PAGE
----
Emily looked up from the manuscript. She felt Cecilia's arm tenderly caressing her. She heard Cecilia say, "My poor dear, there is one last trial of your courage still to come. I am afraid of what you are going to read, when you turn to the next page. And yet--"
"And yet," Emily replied gently, "it must be done. I have learned my hard lesson of endurance, Cecilia, don't be afraid."
"For the first time, Miss Jethro appeared to be at a loss how to proceed. I could see that she was suffering. She rose, and opening a drawer in her writing table, took a letter from it.
"She said, 'Will you read this? It was written by Miss Emily's father. Perhaps it may say more for me than I can say for myself?'
"I copy the letter. It was thus expressed:
"'You have declared that our farewell to-day is our farewell forever. For the second time, you have refused to be my wife; and you have done this, to use your own words, in mercy to Me.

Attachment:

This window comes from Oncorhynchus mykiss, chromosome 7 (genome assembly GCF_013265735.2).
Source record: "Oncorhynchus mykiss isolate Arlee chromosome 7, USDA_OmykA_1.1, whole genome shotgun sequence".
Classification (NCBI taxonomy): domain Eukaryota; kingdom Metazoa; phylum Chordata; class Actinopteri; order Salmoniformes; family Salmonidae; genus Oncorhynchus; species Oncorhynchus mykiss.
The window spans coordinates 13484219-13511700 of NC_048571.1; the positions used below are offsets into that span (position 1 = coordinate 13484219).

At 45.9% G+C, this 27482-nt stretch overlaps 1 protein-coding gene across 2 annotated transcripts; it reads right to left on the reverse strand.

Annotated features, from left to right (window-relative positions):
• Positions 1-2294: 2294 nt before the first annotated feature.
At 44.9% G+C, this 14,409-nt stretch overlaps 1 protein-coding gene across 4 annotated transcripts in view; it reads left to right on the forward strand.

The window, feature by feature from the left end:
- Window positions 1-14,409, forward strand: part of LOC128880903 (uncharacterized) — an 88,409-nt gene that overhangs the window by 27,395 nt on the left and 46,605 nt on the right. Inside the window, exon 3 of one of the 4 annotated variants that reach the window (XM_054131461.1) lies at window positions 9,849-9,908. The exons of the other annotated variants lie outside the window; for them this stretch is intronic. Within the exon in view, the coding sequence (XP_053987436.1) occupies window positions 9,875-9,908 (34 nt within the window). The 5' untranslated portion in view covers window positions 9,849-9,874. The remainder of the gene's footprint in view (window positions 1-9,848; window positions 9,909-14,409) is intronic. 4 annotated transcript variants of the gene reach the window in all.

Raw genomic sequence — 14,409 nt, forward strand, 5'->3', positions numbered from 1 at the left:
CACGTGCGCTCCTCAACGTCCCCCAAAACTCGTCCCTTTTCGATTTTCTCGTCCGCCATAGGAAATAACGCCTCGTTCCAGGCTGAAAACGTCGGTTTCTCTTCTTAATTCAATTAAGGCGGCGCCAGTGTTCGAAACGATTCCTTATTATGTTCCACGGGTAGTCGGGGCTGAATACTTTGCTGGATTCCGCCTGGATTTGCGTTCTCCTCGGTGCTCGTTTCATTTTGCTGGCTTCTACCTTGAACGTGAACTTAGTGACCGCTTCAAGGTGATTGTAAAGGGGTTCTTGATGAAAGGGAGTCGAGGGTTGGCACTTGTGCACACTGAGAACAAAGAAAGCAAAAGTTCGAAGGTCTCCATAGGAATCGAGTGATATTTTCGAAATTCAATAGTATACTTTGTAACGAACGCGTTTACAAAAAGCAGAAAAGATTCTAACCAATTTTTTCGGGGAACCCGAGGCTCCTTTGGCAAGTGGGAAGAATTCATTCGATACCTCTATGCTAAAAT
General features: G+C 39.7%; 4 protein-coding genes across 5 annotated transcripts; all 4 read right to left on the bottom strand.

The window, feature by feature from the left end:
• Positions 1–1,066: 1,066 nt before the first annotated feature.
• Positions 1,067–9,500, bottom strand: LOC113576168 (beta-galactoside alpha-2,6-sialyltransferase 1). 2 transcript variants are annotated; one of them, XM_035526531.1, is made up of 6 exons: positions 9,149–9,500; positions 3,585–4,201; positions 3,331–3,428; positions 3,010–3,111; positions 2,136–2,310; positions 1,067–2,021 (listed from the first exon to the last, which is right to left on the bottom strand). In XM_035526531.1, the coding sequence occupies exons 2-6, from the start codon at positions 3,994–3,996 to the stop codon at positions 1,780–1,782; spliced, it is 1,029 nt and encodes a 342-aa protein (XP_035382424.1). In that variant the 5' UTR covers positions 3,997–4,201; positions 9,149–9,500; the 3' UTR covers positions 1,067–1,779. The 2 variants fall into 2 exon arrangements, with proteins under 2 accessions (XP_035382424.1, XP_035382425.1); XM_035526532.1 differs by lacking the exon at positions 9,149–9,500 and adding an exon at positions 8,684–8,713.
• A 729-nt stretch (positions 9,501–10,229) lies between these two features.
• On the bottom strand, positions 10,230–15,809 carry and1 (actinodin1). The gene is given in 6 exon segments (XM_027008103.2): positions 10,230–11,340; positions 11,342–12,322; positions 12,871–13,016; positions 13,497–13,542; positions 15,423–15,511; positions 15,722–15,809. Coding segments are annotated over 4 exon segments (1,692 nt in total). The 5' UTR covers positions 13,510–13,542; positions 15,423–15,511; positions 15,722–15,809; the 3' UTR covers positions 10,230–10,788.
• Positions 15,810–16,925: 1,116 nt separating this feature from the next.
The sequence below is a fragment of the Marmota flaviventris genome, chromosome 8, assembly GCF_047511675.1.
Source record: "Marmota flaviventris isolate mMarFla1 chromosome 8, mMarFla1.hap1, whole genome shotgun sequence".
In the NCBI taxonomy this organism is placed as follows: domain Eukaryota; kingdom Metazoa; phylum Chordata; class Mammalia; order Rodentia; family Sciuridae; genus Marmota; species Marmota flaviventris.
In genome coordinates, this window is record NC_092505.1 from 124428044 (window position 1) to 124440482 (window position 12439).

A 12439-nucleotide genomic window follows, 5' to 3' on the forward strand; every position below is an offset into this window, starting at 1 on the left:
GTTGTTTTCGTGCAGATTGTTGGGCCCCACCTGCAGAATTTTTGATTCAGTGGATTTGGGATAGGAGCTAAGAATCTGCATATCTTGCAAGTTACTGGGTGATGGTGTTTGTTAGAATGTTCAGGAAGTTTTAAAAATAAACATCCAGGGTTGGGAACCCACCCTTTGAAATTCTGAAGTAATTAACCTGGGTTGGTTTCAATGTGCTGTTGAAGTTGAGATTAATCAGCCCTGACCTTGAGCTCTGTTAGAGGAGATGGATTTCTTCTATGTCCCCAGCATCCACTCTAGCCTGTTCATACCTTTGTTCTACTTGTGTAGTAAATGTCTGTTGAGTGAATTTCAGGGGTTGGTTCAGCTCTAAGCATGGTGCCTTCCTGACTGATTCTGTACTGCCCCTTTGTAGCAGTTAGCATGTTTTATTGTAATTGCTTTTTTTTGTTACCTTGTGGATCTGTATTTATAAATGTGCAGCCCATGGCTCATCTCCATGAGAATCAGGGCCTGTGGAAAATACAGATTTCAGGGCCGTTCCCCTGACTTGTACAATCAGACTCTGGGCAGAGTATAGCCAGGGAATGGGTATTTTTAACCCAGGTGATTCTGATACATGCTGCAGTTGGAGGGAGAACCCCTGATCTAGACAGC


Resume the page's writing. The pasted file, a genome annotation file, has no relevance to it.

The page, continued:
"'In mercy to Me, I implore you to reconsider your decision.
"'If you condemn me to live without you--I feel it, I know it--you condemn me to despair which I have not fortitude enough to endure. Look at the passages which I have marked for you in the New Testament. Again and again, I say it; your true repentance has made you worthy of the pardon of God. Are you not worthy of the love, admiration, and respect of man? Think! oh, Sara, think of what our lives might be, and let them be united for time and for eternity.